Is training a mule different then training a horse?
   

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Is training a mule different then training a horse?

This is a discussion on Is training a mule different then training a horse? within the Other Equines forums, part of the Horse Breeds, Breeding, and Genetics category
  • Do you desensitize a mule the same way you do a horse
  • DO YOU TRAIN A MULE THE SAME WAY YOU TRAIN A HORSE

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    07-12-2012, 10:56 PM
  #1
Weanling
Is training a mule different then training a horse?

How much different is training a mule from training a horse/pony? Or is it the same?

I was offered a 50in. All white mule who needs a lot of work so I might get the chance to train one soon. I'm just wondering what are the difference in how to handle things or how to approach training. I am aware that all equine are different. Just wondering if it is normally different or if it is the same.
     
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    07-12-2012, 11:09 PM
  #2
Weanling
Hmm, I was wondering the same thing too. Subscribing!
     
    07-12-2012, 11:29 PM
  #3
Showing
Mules are a ton different than a horse. For one thing, they are smarter and need a legitimate reason to do what you want and "because I said so" isn't a good enough reason for them. You can't push them the way that you can a horse and you have to have a ton more patience and "stick-to-it-iveness". It takes a special kind of person to be a good muleskinner (mule trainer).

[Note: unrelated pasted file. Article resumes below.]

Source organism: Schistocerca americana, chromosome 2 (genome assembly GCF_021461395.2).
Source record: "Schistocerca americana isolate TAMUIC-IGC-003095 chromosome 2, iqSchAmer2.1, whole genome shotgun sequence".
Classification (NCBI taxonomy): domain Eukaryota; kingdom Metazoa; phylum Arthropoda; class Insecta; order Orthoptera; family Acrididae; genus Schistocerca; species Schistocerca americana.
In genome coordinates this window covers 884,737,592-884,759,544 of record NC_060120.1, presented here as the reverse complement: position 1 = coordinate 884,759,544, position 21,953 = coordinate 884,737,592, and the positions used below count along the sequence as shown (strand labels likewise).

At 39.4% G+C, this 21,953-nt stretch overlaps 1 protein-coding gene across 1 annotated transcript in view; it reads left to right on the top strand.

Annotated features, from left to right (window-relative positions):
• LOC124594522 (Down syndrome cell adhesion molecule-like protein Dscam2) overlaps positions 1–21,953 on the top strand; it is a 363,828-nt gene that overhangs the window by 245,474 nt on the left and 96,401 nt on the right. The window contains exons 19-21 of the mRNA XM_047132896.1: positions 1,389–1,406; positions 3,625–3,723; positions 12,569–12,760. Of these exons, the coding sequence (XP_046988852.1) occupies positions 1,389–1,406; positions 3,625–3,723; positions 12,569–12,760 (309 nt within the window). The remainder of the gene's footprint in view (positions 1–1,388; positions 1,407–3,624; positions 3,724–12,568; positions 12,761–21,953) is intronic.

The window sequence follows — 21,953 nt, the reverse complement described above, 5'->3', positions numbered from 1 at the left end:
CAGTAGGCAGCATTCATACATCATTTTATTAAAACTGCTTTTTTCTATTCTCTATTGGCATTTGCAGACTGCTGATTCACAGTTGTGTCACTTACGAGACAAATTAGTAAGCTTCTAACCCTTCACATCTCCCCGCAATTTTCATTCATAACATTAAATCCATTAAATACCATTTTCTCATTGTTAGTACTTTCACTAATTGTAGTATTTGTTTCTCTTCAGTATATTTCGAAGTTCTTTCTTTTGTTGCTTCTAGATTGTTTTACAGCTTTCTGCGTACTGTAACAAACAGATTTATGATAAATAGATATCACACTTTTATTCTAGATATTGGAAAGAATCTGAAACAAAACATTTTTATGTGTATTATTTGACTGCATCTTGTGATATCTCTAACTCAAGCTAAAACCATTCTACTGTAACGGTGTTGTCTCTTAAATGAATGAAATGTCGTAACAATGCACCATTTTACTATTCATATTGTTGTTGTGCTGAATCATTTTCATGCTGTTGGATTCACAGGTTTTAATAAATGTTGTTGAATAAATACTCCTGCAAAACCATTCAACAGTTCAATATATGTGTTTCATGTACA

That's why you always hear about how "mules are stupid" or "mules are too dang stubborn and you'll never get them to do anything for you".

Everyone who's ever said that has been outsmarted by a mule.
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    07-13-2012, 12:56 AM
  #4
Weanling
Quote:
Originally Posted by smrobs    
Mules are a ton different than a horse. For one thing, they are smarter and need a legitimate reason to do what you want and "because I said so" isn't a good enough reason for them. You can't push them the way that you can a horse and you have to have a ton more patience and "stick-to-it-iveness". It takes a special kind of person to be a good muleskinner (mule trainer).

That's why you always hear about how "mules are stupid" or "mules are too dang stubborn and you'll never get them to do anything for you".

Everyone who's ever said that has been outsmarted by a mule.

Sound's like my mini.
     
    07-13-2012, 05:40 PM
  #5
Foal
Mules and donkeys have a much stronger self-preservation instinct than a horse, so using flight zones to train them just doesn't work as well. I was warned to really research mules before I bought one because you can ruin a good mule easily by treating it like a horse, and that is true!

Mules are way smarter, and really don't get it if you try to drill them on anything. One circle is enough. In terms of teaching them new things, use natural obstacles to make it make sense to them. For instance, teaching a mule to back up is easier if you put them in a spot where they HAVE to back up to get out, then rewarding them.